This activity I’ve modified from About Teaching Mathematics by Marilyn Burns. The book suggest bringing a 6-pack of soda to school but I prefer to find something healthier such as juice boxes – I also bring enough for the entire class to have during our “brain break” or snack time. I have a range of income levels in my class, from very low and struggling to extremely high, and whenever I use food as an example I make sure I have enough to share with the kids because it wouldn’t be fair to use food as an example when some may not be getting dinner when they get home.
Take one of the juice boxes and say “If I drink this juice box what fraction can I write that shows what part of the six-pack I drank?” The answer is 1/6.
Ask these questions next to get them thinking about parts of a set fractions.
What do you think the 6 means?
What do you think the 1 means?
Why does this make sense mathematically?
What fraction should I write to show what the fractional part of the juice boxes I didn’t drink?
Make sure you probe further with any student who gives a short answer – ask “Why do you think that?” “How do you know?”
Once you have had a few students answer these questions, walk them through removing another can or box from the part of a set, and then another using similar questions through 3/6, 4/6, 5/6, 6/6. Pointing out that 3/6 = ½ of the set and 6/6 is equal to one whole.
While we are working on this I tell my students they can be illustrating the math on their math folders – it decorates the folders and reinforces math through their drawings – art. You may have some students who do not want to do the drawings and this typically will be your highly gifted students – I have found they typically do not want to put in the time or effort into anything that uses fine motor skills. Because I am developing the whole child I encourage them to do this because it does build a weakness they have.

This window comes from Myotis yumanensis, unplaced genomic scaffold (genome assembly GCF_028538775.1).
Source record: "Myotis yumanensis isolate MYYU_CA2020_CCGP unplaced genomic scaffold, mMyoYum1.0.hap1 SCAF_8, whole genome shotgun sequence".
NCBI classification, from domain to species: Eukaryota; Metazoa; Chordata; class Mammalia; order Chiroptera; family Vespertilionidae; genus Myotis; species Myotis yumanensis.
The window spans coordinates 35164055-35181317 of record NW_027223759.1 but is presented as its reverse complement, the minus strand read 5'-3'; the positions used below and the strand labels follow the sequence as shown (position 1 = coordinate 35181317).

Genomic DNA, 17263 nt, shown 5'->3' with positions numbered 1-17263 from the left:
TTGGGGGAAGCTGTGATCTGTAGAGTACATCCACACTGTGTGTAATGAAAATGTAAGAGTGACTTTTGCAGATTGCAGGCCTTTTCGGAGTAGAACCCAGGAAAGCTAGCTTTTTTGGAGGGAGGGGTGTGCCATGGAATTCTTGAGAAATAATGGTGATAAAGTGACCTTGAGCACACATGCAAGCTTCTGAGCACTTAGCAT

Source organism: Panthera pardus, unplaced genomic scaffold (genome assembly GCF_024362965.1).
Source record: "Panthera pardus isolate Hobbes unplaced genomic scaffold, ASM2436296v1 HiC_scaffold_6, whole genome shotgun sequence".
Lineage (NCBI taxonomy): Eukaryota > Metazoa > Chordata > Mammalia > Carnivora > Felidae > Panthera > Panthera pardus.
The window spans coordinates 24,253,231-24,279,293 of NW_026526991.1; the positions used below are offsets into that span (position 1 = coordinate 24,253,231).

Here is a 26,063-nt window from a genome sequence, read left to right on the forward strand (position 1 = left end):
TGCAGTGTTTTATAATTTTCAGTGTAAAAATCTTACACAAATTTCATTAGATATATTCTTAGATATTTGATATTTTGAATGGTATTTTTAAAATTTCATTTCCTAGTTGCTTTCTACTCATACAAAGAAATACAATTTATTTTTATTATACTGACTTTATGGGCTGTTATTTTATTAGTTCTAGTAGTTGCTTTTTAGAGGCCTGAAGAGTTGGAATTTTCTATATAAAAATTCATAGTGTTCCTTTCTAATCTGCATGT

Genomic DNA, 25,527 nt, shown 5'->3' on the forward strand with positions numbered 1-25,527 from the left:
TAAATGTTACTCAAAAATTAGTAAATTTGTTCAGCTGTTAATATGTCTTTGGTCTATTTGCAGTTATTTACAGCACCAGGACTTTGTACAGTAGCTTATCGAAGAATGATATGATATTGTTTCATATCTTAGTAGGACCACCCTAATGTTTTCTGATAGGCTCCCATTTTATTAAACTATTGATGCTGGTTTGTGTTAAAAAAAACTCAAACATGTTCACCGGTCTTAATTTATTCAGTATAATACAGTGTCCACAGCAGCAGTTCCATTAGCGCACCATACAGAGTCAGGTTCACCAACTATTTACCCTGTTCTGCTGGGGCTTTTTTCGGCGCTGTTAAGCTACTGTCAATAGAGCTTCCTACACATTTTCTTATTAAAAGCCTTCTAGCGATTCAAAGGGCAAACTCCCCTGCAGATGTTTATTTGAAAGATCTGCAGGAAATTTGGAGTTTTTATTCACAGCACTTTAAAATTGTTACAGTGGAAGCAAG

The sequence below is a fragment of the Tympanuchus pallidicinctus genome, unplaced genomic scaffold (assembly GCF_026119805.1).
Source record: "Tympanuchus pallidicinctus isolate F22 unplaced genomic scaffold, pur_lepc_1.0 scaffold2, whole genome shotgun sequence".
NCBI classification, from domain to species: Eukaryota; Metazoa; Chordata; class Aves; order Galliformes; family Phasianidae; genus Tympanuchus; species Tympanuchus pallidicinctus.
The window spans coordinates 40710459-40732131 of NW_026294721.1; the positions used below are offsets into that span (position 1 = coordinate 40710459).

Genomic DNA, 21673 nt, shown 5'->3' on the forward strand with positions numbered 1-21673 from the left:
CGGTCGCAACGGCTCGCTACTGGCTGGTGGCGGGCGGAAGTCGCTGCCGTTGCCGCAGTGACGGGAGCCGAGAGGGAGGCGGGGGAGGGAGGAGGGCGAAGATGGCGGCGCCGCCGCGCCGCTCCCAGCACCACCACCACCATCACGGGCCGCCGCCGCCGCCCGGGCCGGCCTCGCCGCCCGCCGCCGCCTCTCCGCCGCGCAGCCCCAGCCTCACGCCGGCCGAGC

The next part of this activity gets kids really excited and continues to reinforce parts of a set. Call a group of 6-8 students to go to the front of the room. Ask questions to the audience such as – What fractional part of our group are girls/boys? Wearing a jacket? Wearing short sleeves? While you are going through these examples, use these questions again and have your students explain the fractions:
What do you think the number (in the denominator place) means?
What do you think the (in the numerator place) means?
Why does this make sense mathematically?
What fraction should I write to show what the fractional part of the (short sleeves) I didn’t call on?
In the next part you are going to pass the questions over to your students but you need to model it first. Have the students give the fraction examples and ask the questions.
Because I have my students reflect after every lesson this time I am having them reflect by drawing on their folders. I have told them to decorate their folders but they must have the words, definitions and pictures of numerator, denominator, parts of a whole and parts of a set. You can see this in this Student Work example.